With 20 years under its belt, fans of the National Muscle Car Association have had a lot of memorable moments. Records have fallen, controversies have raged, and legends have been made as the spectacle of street car racing has unfolded before them. Nothing in recent years, however, has produced the magic from years gone by as the GM Performance Parts LSX Shootout, which was held for the second time in conjunction with the NMCA World Finals in Memphis. It was a big show that was made even bigger, thanks to all the excitement generated by the LSX Shootout.

All the big names from last year were back with a number of new faces showing up in the mix as well. In LSX Drag Radial, last year's two finalists both returned to make some noise, despite the more restrictive rules from 2007. Paul Major started things off by running a stunning 7.592-second pass at 190.97 in the first round of eliminations before suffering an event-ending top end fire the next round. In what could have been a successful defense of last year's title, Tom Kempf came from the second qualifying position to make the final rounds for the second year in a row.

A certain fourth-gen black Camaro from the Late Model Racecraft stables in Houston stood in Kempf's way, however. Owned by a racing enthusiast in the Middle East, driver Steven Fereday and crew chief Josh Ledford dominated talk in the chat rooms for months before they arrived, and once there, they delivered. Fereday led qualifying with a 7.663 best at 185.79, and simply dominated in every round of competition leading up to the finals.

Nevertheless, it was a much tighter race for the 2008 LSX Drag Radial title than some might have expected. Fereday got off the starting line first with a slight holeshot advantage and needed every bit of it as Kempf was right beside him down the entire quarter-mile. As they crossed the finish, the scoreboards flashed a 7.586 at 188.52 for Fereday, and a 7.610 at 191.10 for Kempf. Fereday was the winner, but it took low e.t. of the meet for him to pull it off. Kempf, on the other hand, ran top speed of the weekend in a vain attempt to get around him. It was a final that was deserving of all the buildup that LSX Drag Radial had received leading up to this event.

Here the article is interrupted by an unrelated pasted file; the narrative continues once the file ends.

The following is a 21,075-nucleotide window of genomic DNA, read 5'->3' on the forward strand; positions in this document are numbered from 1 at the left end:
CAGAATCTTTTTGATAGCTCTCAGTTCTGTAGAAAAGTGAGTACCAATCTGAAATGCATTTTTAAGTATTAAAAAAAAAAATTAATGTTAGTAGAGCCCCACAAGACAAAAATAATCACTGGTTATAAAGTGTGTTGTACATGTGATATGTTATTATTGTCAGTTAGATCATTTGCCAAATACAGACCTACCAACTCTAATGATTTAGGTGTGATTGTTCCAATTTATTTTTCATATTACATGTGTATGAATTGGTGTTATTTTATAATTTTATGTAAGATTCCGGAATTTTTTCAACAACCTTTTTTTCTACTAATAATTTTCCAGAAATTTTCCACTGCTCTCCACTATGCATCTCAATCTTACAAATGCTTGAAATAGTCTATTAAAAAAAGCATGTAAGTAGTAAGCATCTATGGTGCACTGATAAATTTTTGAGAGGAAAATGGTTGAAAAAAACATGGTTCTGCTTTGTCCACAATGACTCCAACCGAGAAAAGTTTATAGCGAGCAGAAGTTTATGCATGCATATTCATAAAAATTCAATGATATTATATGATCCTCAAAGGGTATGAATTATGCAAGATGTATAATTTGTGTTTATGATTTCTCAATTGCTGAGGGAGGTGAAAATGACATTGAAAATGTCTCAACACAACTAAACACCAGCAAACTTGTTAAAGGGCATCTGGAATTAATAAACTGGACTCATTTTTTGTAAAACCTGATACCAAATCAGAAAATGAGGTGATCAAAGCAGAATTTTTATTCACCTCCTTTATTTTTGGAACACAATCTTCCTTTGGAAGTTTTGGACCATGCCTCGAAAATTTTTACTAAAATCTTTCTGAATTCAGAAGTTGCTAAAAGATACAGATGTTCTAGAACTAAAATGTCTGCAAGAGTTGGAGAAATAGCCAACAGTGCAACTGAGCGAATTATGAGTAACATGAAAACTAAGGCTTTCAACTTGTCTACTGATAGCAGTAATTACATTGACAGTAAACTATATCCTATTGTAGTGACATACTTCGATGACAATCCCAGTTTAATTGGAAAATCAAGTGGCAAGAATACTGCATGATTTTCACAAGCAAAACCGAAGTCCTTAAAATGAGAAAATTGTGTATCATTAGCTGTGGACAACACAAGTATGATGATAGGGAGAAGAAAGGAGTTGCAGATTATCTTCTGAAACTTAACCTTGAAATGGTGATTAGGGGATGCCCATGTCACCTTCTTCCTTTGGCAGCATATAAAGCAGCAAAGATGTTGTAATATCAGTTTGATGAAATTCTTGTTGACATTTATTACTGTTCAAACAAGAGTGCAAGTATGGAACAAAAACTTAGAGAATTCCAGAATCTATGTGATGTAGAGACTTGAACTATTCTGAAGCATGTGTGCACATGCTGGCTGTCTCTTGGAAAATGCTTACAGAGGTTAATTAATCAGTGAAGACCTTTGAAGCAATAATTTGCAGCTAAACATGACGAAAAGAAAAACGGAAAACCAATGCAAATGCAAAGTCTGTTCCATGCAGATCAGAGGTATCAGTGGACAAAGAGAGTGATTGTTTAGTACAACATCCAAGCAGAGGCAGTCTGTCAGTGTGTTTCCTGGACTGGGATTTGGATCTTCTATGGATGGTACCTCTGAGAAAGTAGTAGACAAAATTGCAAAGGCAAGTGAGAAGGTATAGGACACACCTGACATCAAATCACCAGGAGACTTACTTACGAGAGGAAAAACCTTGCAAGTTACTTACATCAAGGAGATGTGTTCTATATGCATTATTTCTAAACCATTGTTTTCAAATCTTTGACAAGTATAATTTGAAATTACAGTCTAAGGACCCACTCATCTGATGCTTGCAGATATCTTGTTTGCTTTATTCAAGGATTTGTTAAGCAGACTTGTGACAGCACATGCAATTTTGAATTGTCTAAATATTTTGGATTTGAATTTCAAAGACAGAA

While GMPP's LSX All Motor class was about the same size as last year, Joe Honeycutt was the class of the field with the only sub 9-second run all weekend as his 8.961 at 154.58 led qualifying. Honeycutt ran over last year's winner, Kevin Patterson, in the semifinals with a 9.209 to a 9.348 victory, while Chris Fowler disposed of last year's other finalist, Judson Massingill, to make the finals against Honeycutt. Fowler didn't have the performance to match Honeycutt, so he tried to make it up on the tree. Honeycutt was right there, however, as he left first, and recorded a 9.203 time to lead wire to wire for the All Motor Shootout title.

In the GM Performance Showdown, 56 entries crowded the staging lanes to fight it out in what was one of the most entertaining street car events seen in a long time. With 12 different heads-up index classes for racers to choose from, racers were competing for $1,000 to win along with an LSX Bow Tie block, and a lot of recognition. After a brutal five rounds of competition, Cliff LeBlanc took his 1999 Trans Am to the finals when Isaac Gomez redlighted, while Rob Farley ran an 11.512 off his F/LSX 11.50 dial-in to win over Charlie Polly. In a final round between two different F/LSX entries, LeBlanc lost after running under his index as Farley crossed the stripe with an 11.545 at 106.81 mph. It was a great win in an even greater class.

New for 2008 was the LSX Truck and SUV category, which saw a wide variety of vehicles from all over the land. Running off the H/TLSX index, Jimmy Young's LSX-powered 1996 S-10 pickup was the champion with a 12.543 on a 12.50, while Toby Self broke out with a 12.921, which was too quick for his 13.00-second I/TLSX class index.

Of course, there was a lot more going on, with event and season championships up for grabs in the 11 other NMCA categories being contested at the World Finals. As eliminations wore well into the night, the darkness seemed almost nonexistent compared to the glow of what was simply a super weekend and an even greater year for NMCA racing.